Mormon missionaries tearfully part after typhoon closes their mission

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  • thebigsamoan Richmond, VA
    Nov. 21, 2013 3:22 p.m.

    Why close the mission when the people need help the most now? I don't know but I'm convinced the Lord knows what he's doing so I trust his servants are directing his work according to his will. Missionaries leaving for other missions does not mean the people affected are being abandoned. God bless all those who are still involved in the recovering efforts to try and restore some sort of normalcy to all those affected.

    God gives in abundance and man puffs up in pride and forgets Him. God gets mad and cracks the whip a bit too hard sometimes, then His wrath subsides and start rallying his faithful servants to help and provide! It's the way our parents did with us all the time while growing up! Sometimes our learning experiences are bit too painful to endure! But, in the end it teaches us that Heavenly Father still loves, cares, and will never abandoned us if we will but listen, learn, and obey.

  • Rustymommy Clovis, NM
    Nov. 21, 2013 10:29 a.m.

    Why close the mission when it is so needed? Somebody said that "you can't teach a hungry man." The basic physical needs of the people have to be met before they can be helped with spiritual needs. The LDS church is not abandoning those people, just providing more resources that are more appropriate at this moment. No doubt, any missionaries who were occupying housing that was not damaged needed to leave to make room for homeless locals. No doubt, more room was needed for volunteers specializing in this kind of disaster. Prioritizing to save lives and heal wounded hearts was the right thing to do. God bless the people of Tacloban and God bless those who provide assistance for their needs. Godspeed to the missionaries who will be leaving to serve in the surrounding areas.

  • Dante Salt Lake City, UT
    Nov. 20, 2013 1:25 p.m.

    It's erroneous to assume that proselyting missionaries are the only form of assistance the LDS Church has or will offer to those devastated by the typhoon in the Philippines. Supplies and volunteer labor will be provided generously by the Church and its members, particularly those members who are now returned Philippines missionaries. Many of these are itching to fly to the Philippines as soon as the relief effort is sufficiently organized to train them and to enhance their safety in the midst of a hazardous situation.

  • GeoMan SALEM, OR
    Nov. 20, 2013 1:04 p.m.

    Proselyting missionaries can, and do, provide help and service to the communities they live in. But these missionaries, that personally experienced the trauma of the typhoon, don't have the skills that the area needs now. They will both give better service, and be better served, by resuming their proselyting missions. If reassigning them to other missions meant that the needs of the victims of the typhoon would go unmet, then they would probably be staying. The fact is that the needs of all the victims are better met by removing these victims that have a place to go and in their stead sending resources (people and supplies) that are better able to meet the needs of those that must remain in the devastated area.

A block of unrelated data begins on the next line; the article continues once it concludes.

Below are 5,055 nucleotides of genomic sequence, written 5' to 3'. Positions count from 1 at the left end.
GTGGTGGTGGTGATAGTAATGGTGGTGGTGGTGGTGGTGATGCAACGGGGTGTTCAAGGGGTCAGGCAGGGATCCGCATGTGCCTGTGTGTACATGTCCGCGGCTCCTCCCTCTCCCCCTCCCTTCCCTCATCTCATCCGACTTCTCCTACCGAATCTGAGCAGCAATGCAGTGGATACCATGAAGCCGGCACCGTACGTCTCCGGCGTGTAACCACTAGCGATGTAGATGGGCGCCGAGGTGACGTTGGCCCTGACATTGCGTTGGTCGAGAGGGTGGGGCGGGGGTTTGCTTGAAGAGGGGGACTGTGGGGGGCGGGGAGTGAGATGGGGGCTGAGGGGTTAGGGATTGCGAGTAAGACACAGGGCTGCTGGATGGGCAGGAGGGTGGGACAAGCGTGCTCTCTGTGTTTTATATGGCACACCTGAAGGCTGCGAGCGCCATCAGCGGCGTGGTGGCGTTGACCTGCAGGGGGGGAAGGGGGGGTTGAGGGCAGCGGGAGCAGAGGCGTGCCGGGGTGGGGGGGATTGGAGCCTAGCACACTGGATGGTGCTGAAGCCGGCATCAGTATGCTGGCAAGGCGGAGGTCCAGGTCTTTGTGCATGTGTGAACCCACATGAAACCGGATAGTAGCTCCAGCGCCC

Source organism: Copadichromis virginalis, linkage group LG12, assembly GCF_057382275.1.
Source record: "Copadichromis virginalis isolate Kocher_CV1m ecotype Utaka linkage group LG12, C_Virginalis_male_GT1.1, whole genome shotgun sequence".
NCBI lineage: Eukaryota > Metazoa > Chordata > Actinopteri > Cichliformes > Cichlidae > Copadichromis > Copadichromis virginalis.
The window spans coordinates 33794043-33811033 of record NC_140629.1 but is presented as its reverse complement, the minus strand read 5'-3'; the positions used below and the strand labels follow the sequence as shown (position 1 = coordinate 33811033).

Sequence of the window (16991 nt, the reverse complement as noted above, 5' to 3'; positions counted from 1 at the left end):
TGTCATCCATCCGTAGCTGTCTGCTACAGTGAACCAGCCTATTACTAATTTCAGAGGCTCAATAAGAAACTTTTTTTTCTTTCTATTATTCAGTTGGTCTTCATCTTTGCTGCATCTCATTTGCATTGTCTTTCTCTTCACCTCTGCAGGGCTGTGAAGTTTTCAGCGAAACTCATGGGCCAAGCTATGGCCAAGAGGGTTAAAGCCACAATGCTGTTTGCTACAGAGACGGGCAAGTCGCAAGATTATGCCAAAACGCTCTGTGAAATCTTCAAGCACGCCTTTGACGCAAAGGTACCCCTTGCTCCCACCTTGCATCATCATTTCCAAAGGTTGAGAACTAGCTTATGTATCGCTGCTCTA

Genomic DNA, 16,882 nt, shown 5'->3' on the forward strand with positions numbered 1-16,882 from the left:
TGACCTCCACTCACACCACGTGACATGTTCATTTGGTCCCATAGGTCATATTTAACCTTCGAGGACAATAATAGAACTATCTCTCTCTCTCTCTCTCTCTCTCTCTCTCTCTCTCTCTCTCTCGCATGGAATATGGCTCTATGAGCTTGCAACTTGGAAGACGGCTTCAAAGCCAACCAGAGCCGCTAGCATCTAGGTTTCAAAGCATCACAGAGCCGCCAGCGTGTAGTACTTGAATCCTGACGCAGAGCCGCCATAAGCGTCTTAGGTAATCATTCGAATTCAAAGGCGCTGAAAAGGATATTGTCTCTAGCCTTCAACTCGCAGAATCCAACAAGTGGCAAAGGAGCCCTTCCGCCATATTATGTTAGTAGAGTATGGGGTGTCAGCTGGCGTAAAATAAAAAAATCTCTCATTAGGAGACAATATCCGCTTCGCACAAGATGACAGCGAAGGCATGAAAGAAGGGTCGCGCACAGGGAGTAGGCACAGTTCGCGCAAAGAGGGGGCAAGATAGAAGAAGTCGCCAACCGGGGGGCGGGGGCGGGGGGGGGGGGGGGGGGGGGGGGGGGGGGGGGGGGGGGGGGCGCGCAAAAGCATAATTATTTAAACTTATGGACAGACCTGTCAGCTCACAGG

Think of a battlefield. As it is possible, the wounded are removed to a rear area and fresh reinforcements are sent to replace them. Even the unwounded get rotated away from the battle's front to get food and rest.

  • Mont Pugmire Fairview, UT
    Nov. 20, 2013 11:38 a.m.

    We are serving as senior missionaries in Uruguay, South America. We know EXACTLY what those mission presidents were feeling as they did everything they could to find their missing young elders and sisters. They become like your own children and you love them just like you do your own. I am so grateful for the miracles of protection and guidance and that all were found safe. Elder Mont Pugmire

  • Ronald Uharriet SWun City, Ca.
    Nov. 20, 2013 11:26 a.m.

    “LDS missionaries in the Philippines were in action the day after Typhoon Haiyan, helping prepare supplies for victims while working with Mormon Helping Hands volunteers.”

    One of my grandchildren served a mission in the Philippines.

    It seems to me, that now, with the disaster, the mission is needed for good in the Philippines more than ever. Why close it now when so much help is needed?

  • Semi-Strong Louisville, KY
    Nov. 20, 2013 7:46 a.m.

    Must be hard for them to leave (despite the hardships). God Bless.